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#Actualskytiger

Posted 09 April 2013 - 02:52 AM

converting rgb radiance to luminance I do understand (spectral weighting)

 

but the wiki article is incoherent

it says that luminance is dependent on the angle of view!

and the terms in the equation it gives are ambiguous and I can't determine any set of terms that makes sense

for example: which solid angle, which area, which angle, which flux, etc. etc.)

 

I believe that:

 

luminance = illuminance * reflectance / pi

 

pi describes the reduction in intensity due to diffuse scattering

and you can use rgb albedo as reflectance

 

and that the units cd/m^2 is almost a play on words

in that luminance is a form of intensity - but for surfaces rather than points

 

and the dot lighting we use in games ignores the pi term for simplicity

 

(editor keeps dropping the first letter of lines)


#4skytiger

Posted 09 April 2013 - 02:51 AM

converting rgb radiance to luminance I do understand (spectral weighting)

 

but the wiki article is incoherent

t says that luminance is dependent on the angle of view!

nd the terms in the equation it gives are ambiguous and I can't determine any set of terms that makes sense

for example: which solid angle, which area, which angle, which flux, etc. etc.)

 

I believe that:

 

luminance = illuminance * reflectance / pi

 

pi describes the reduction in intensity due to diffuse scattering

nd you can use rgb albedo as reflectance

 

and that the units cd/m^2 is almost a play on words

in that luminance is a form of intensity - but for surfaces rather than points

 

and the dot lighting we use in games ignores the pi term for simplicity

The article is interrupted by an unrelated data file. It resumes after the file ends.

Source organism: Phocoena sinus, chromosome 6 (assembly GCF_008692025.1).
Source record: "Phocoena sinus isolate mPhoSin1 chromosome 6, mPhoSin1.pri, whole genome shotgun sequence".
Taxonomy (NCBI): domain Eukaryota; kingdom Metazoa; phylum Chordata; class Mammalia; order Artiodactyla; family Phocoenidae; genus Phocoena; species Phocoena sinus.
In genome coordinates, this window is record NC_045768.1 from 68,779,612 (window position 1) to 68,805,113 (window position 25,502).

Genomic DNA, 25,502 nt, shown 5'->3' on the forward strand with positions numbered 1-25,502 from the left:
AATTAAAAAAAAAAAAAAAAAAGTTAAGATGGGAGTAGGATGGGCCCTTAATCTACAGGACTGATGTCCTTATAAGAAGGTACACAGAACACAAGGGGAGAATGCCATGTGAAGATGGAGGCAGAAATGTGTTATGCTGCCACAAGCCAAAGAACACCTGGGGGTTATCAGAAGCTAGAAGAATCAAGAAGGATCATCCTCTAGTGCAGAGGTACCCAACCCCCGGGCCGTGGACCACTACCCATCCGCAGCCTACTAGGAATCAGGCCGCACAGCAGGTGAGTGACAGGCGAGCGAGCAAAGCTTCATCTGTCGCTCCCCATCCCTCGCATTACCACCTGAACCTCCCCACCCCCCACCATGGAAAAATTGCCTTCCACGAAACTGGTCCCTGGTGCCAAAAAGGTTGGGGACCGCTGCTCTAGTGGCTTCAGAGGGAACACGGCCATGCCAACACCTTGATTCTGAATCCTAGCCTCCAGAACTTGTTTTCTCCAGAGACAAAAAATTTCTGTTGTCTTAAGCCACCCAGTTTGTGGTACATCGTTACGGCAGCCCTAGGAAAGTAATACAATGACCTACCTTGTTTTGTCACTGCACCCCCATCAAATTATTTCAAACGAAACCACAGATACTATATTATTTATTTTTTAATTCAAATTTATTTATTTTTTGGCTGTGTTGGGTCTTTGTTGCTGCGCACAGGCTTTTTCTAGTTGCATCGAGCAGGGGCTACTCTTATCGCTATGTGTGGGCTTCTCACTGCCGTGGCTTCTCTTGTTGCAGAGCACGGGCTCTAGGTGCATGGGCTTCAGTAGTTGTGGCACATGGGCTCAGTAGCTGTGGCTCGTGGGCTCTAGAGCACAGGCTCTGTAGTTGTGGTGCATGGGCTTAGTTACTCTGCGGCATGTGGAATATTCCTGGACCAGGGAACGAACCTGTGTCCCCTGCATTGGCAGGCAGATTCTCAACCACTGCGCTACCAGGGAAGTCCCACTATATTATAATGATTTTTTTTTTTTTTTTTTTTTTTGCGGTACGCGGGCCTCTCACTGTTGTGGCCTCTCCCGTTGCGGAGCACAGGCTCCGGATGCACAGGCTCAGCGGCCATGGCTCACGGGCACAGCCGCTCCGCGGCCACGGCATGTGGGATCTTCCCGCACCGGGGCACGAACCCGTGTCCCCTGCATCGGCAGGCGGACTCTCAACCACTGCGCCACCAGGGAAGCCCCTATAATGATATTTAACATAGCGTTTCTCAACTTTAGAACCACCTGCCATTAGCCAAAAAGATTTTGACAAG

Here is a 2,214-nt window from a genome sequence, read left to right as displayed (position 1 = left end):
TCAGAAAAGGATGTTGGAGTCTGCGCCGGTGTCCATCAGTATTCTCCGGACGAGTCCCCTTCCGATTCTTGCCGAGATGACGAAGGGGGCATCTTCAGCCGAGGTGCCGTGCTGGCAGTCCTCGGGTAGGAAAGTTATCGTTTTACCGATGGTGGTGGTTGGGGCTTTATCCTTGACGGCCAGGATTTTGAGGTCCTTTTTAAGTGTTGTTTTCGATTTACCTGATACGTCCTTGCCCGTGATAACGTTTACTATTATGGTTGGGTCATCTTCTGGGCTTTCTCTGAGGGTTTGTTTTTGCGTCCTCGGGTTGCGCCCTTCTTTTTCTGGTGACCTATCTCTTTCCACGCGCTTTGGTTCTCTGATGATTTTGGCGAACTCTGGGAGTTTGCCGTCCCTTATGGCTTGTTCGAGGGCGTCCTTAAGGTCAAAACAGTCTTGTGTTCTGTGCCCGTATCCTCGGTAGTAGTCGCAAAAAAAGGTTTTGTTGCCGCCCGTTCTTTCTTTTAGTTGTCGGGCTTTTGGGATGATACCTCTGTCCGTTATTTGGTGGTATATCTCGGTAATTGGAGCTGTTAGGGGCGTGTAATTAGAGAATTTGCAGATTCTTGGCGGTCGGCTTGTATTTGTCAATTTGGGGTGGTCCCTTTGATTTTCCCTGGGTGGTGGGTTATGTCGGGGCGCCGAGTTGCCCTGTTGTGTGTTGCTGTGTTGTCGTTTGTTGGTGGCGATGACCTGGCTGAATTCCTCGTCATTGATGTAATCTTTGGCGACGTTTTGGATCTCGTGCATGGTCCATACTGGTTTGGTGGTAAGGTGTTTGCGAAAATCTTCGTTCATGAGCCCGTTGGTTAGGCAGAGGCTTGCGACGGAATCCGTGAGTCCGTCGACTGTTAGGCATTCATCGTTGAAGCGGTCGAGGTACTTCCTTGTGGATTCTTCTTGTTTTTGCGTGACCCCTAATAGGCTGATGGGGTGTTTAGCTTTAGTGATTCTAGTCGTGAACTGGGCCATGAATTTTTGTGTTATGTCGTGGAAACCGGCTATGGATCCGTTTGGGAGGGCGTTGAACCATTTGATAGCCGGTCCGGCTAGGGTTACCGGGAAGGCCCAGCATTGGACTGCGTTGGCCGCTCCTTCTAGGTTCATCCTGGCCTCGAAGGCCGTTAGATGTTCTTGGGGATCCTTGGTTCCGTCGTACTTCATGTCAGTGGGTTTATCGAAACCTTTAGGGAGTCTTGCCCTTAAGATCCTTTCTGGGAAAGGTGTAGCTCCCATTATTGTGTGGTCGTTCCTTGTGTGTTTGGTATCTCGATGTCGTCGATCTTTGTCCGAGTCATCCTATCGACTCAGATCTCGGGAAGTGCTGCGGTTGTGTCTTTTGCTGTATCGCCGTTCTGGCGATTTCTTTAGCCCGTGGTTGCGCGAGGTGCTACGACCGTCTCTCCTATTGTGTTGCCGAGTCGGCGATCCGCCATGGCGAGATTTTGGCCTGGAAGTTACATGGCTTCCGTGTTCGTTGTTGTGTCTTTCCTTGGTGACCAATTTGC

#3skytiger

Posted 09 April 2013 - 02:51 AM

converting rgb radiance to luminance I do understand (spectral weighting)

 

but the wiki article is incoherent

t says that luminance is dependent on the angle of view!

nd the terms in the equation it gives are ambiguous and I can't determine any set of terms that makes sense

for example: which solid angle, which area, which angle, which flux, etc. etc.)

 

I believe that:

 

luminance = illuminance * reflectance / pi

 

pi describes the reduction in intensity due to diffuse scattering

nd you can use rgb albedo as reflectance

 

and that the units cd/m^2 is almost a play on words

in that luminance is a form of intensity - but for surfaces rather than points

 

and the dot lighting we use in games conveniently ignores the pi term for simplicity


#2skytiger

Posted 09 April 2013 - 02:50 AM

converting rgb radiance to luminance I do understand (spectral weighting)

 

but the wiki article is incoherent

 

it says that luminance is dependent on the angle of view!

 

and the terms in the equation it gives are ambiguous and I can't determine any set of terms that makes sense

 

(for example: which solid angle, which area, which angle, which flux, etc. etc.)

 

I believe that:

 

luminance = illuminance * reflectance / pi

 

pi describes the reduction in intensity due to diffuse scattering

 

and you can use rgb albedo as reflectance

 

and that the units cd/m^2 is almost a play on words

in that luminance is a form of intensity - but for surfaces rather than points

 

and the dot lighting we use in games conveniently ignores the pi term for simplicity


#1skytiger

Posted 09 April 2013 - 02:49 AM

converting rgb radiance to luminance I do understand (spectral weighting)

 

but the wiki article is incoherent

 

it says that luminance is dependent on the angle of view!

 

and the terms in the equation it gives are ambiguous and I can't determine any set of terms that makes sense

 

(for example: which solid angle, which area, which angle, which flux, etc. etc.)

 

I believe that:

 

luminance = illuminance * reflectance / pi

 

pi describes the reduction in intensity due to diffuse scattering

 

and you can use rgb albedo as reflectance

 

and that the units cd/m^2 is almost a play on words

n that luminance is a form of intensity - but for surfaces rather than points

 

and the dot lighting we use in games conveniently ignores the pi term for simplicity


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